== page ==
SunMicrosystemCaseStudy_final - Sun Microsystems Case Study...

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Sun Microsystems Case StudyExecutive SummaryMargaret Madison, a member of Oracle’s corporate development team, is dealingwith an acquisition decision. Oracle, one of the world’s largest and most reputablesellers of database management system and other related software, is contemplatingacquiring Sun Microsystems (SM), which was predominantly in the business of makinghardware, storage and providing services at the enterprise level. According to the case,
combining these two companies had the potential to create the Wal-Mart of theenterprise software industry. This report is meant to assess whether SM would be astrategic fit for Oracle and at what price. To do so, we valued SM both from a standalone case, and also based on the expected synergies after the acquisition. We used three different approaches to value SM. The first approach was to addthe market capitalization and debt of SM to determine an enterprise value (EV) of about$6.20 billion. Second, using a multiples analysis based on comparable companies, wedetermined SM’s EV to be about $3.87 billion. Third, using the discounted cash flowmethod, we determined SM’s EV to be about $4.53 billion as a stand alone company,and $8.95 billion. The disparity between of values from the different approaches weredue to different assumptions, but also justified by the fact that SM was struggling prior tothe acquisition talks. Is SM a good strategic fit for Oracle?From our point of view, SM is a good fit for Oracle for two reasons.First of all,Oracle’s objective was to become the Apple for business customers. It needs toessentially streamline its business. While Oracle had a dominant position in software, itcan append Sun’s core strength in hardware and networking to create the desiredenterprise offerings. Additionally, Oracle would add Sun’s Java, MySQL, and Solarisplatforms to its portfolio. Finally, adding SM would mean expanding Oracle’s reach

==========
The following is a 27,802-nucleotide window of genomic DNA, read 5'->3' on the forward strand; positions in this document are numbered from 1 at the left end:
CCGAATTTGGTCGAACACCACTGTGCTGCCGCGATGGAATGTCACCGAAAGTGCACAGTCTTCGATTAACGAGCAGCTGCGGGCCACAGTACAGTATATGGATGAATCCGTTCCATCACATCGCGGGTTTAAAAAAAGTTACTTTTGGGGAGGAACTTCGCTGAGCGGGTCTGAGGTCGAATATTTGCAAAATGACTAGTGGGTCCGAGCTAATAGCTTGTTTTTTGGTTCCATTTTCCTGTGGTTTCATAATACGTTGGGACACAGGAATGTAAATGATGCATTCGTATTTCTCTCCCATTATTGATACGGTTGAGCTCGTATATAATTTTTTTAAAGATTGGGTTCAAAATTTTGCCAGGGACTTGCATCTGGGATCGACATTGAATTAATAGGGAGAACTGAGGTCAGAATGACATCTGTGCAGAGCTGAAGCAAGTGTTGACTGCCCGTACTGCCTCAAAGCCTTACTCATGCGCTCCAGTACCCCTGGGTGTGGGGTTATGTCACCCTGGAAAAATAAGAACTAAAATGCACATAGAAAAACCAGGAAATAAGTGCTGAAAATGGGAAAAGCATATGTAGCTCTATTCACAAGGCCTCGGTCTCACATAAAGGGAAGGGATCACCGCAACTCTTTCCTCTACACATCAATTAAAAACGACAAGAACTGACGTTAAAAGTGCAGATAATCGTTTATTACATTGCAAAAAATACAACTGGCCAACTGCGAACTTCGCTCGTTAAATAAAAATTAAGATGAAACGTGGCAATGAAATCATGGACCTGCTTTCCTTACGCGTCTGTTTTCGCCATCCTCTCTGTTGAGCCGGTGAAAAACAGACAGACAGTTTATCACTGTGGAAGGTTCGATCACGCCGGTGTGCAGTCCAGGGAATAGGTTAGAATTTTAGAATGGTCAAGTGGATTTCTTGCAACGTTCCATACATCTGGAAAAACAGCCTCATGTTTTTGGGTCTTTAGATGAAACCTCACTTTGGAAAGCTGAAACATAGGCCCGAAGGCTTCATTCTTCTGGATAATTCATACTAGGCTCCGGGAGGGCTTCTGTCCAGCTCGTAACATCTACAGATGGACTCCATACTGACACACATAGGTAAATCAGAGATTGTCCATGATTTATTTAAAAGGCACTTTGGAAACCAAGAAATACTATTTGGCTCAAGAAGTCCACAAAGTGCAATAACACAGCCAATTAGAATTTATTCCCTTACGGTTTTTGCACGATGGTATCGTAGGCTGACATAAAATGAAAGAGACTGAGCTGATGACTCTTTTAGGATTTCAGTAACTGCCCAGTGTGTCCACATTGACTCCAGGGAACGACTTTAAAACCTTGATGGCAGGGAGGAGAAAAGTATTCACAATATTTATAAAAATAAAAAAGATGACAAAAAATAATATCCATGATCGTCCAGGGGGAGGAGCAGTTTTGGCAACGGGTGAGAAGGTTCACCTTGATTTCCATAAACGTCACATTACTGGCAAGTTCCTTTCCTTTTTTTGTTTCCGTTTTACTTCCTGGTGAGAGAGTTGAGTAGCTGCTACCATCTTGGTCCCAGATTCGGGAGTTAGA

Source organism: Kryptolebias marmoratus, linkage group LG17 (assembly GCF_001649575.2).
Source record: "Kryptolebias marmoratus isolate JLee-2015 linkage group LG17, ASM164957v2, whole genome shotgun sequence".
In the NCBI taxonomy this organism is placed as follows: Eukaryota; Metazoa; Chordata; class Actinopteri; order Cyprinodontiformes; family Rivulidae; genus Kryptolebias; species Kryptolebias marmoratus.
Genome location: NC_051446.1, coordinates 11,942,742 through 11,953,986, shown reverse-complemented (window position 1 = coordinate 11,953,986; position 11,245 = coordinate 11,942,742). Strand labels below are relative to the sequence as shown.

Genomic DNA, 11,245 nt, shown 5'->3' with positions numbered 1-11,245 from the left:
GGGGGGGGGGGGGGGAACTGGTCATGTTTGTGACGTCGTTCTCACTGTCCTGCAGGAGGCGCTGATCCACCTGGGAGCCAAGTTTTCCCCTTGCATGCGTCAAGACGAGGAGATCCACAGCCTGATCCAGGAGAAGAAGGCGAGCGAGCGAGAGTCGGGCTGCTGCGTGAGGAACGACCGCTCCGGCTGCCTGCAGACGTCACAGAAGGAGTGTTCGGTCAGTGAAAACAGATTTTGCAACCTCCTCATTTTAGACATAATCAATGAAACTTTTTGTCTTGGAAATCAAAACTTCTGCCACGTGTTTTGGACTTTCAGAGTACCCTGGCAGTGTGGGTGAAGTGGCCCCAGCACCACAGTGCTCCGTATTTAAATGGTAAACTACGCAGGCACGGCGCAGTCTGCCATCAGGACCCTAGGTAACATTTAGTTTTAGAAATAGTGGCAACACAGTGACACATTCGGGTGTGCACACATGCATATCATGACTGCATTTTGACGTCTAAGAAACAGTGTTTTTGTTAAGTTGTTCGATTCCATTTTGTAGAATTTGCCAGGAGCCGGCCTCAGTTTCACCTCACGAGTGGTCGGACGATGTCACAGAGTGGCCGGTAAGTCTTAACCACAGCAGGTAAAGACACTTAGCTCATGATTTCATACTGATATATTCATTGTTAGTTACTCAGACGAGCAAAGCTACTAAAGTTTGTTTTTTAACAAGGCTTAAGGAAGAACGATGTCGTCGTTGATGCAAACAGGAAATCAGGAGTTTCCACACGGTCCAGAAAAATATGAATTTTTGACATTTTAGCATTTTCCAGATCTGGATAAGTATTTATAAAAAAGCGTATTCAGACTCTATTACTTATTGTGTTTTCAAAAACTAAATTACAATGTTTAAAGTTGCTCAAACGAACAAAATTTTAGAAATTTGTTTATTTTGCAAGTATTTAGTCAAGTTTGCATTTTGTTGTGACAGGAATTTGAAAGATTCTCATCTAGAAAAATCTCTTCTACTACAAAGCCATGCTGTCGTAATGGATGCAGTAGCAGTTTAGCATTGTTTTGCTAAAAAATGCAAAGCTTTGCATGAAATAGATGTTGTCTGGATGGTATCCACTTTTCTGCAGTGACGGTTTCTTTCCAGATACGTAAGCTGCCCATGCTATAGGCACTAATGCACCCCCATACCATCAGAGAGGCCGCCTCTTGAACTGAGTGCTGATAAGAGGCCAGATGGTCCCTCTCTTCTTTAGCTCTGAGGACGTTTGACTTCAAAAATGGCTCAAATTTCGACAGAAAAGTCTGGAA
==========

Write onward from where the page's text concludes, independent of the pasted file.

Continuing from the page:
because Sun’s database management systems appealed to a different segment thanOracle’s original customer base. Secondly, the numbers worked out too. From a stand alone perspective, wewould consider SM’s value lower than what market data reflects. But since there areexpected synergies due to the nature of Oracle’s and SM’s business, we determinedthat SM is indeed a good strategic fit, even at a price tag of $7.38 billion, which wouldbe at a premium. Approaches to evaluating SM1)Based on Market data: EV = Market Value of the Equity + Market Value ofCommon Stock + Market Value of Debt + Market Value of Preferred Stock.Exhibit 9 of the case tells us that the stock price of SM was $6.69 per share andthere were 739 million shares. The market value of common stock is therefore$4,943.91 million. We used the book value of debt ($1,257 million) as a proxy tothe market value of debt. There was no information regarding preferred stocks,so we assumed that SM did not offer them. The valuation of SM based on theaforementioned market data is $6,200.91 million, or about $6.2 billion.

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